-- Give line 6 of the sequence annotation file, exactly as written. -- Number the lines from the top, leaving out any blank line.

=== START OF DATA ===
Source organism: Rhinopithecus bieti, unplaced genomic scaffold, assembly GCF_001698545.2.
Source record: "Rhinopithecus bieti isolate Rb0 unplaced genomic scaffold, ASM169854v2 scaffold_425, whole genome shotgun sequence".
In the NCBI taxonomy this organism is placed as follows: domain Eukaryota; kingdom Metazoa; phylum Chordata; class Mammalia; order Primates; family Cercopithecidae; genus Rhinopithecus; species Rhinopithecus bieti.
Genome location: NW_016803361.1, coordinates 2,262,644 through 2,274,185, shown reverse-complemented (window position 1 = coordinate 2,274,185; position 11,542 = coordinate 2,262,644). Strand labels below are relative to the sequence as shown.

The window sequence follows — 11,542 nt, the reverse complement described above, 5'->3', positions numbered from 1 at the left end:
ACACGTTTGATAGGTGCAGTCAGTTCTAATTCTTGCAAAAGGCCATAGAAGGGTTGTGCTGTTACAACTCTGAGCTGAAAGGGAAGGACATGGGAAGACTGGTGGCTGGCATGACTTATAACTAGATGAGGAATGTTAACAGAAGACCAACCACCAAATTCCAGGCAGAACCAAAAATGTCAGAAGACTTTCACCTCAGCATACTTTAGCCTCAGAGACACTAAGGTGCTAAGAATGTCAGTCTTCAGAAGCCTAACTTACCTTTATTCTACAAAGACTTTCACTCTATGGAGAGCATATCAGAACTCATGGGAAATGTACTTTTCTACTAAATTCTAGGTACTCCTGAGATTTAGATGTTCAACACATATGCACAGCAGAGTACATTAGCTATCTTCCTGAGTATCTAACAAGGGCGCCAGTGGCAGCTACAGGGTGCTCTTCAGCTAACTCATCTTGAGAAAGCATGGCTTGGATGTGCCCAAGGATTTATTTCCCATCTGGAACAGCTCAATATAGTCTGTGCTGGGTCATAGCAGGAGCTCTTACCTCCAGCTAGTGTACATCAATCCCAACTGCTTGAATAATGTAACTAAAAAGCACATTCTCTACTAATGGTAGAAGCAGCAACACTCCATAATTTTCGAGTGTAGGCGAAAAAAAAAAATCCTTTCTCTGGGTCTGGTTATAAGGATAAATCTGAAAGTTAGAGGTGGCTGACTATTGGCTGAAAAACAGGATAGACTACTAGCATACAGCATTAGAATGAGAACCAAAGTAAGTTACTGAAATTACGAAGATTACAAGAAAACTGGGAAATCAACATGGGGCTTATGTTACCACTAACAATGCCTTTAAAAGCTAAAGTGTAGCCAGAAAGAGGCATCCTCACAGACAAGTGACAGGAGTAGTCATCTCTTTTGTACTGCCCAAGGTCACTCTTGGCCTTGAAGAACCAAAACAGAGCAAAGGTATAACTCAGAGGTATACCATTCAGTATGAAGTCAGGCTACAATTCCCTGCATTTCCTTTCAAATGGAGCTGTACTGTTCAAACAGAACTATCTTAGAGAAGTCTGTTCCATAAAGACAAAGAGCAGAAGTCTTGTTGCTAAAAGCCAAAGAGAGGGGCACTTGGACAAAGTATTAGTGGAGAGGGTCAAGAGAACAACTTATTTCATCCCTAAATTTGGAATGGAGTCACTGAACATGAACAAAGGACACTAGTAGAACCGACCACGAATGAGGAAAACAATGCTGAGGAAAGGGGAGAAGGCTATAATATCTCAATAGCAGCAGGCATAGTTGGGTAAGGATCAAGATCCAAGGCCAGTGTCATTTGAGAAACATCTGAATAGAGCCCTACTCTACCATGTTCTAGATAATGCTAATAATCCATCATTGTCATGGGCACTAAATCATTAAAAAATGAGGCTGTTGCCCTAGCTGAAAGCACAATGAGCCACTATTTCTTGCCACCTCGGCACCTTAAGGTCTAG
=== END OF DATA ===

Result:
ACACGTTTGATAGGTGCAGTCAGTTCTAATTCTTGCAAAAGGCCATAGAAGGGTTGTGCTGTTACAACTCTGAGCTGAAAGGGAAGGACATGGGAAGACTGGTGGCTGGCATGACTTATAACTAGATGAGGAATGTTAACAGAAGACCAACCACCAAATTCCAGGCAGAACCAAAAATGTCAGAAGACTTTCACCTCAGCATACTTTAGCCTCAGAGACACTAAGGTGCTAAGAATGTCAGTCTTCAGAAGCCTAACTTACCTTTATTCTACAAAGACTTTCACTCTATGGAGAGCATATCAGAACTCATGGGAAATGTACTTTTCTACTAAATTCTAGGTACTCCTGAGATTTAGATGTTCAACACATATGCACAGCAGAGTACATTAGCTATCTTCCTGAGTATCTAACAAGGGCGCCAGTGGCAGCTACAGGGTGCTCTTCAGCTAACTCATCTTGAGAAAGCATGGCTTGGATGTGCCCAAGGATTTATTTCCCATCTGGAACAGCTCAATATAGTCTGTGCTGGGTCATAGCAGGAGCTCTTACCTCCAGCTAGTGTACATCAATCCCAACTGCTTGAATAATGTAACTAAAAAGCACATTCTCTACTAATGGTAGAAGCAGCAACACTCCATAATTTTCGAGTGTAGGCGAAAAAAAAAAATCCTTTCTCTGGGTCTGGTTATAAGGATAAATCTGAAAGTTAGAGGTGGCTGACTATTGGCTGAAAAACAGGATAGACTACTAGCATACAGCATTAGAATGAGAACCAAAGTAAGTTACTGAAATTACGAAGATTACAAGAAAACTGGGAAATCAACATGGGGCTTATGTTACCACTAACAATGCCTTTAAAAGCTAAAGTGTAGCCAGAAAGAGGCATCCTCACAGACAAGTGACAGGAGTAGTCATCTCTTTTGTACTGCCCAAGGTCACTCTTGGCCTTGAAGAACCAAAACAGAGCAAAGGTATAACTCAGAGGTATACCATTCAGTATGAAGTCAGGCTACAATTCCCTGCATTTCCTTTCAAATGGAGCTGTACTGTTCAAACAGAACTATCTTAGAGAAGTCTGTTCCATAAAGACAAAGAGCAGAAGTCTTGTTGCTAAAAGCCAAAGAGAGGGGCACTTGGACAAAGTATTAGTGGAGAGGGTCAAGAGAACAACTTATTTCATCCCTAAATTTGGAATGGAGTCACTGAACATGAACAAAGGACACTAGTAGAACCGACCACGAATGAGGAAAACAATGCTGAGGAAAGGGGAGAAGGCTATAATATCTCAATAGCAGCAGGCATAGTTGGGTAAGGATCAAGATCCAAGGCCAGTGTCATTTGAGAAACATCTGAATAGAGCCCTACTCTACCATGTTCTAGATAATGCTAATAATCCATCATTGTCATGGGCACTAAATCATTAAAAAATGAGGCTGTTGCCCTAGCTGAAAGCACAATGAGCCACTATTTCTTGCCACCTCGGCACCTTAAGGTCTAG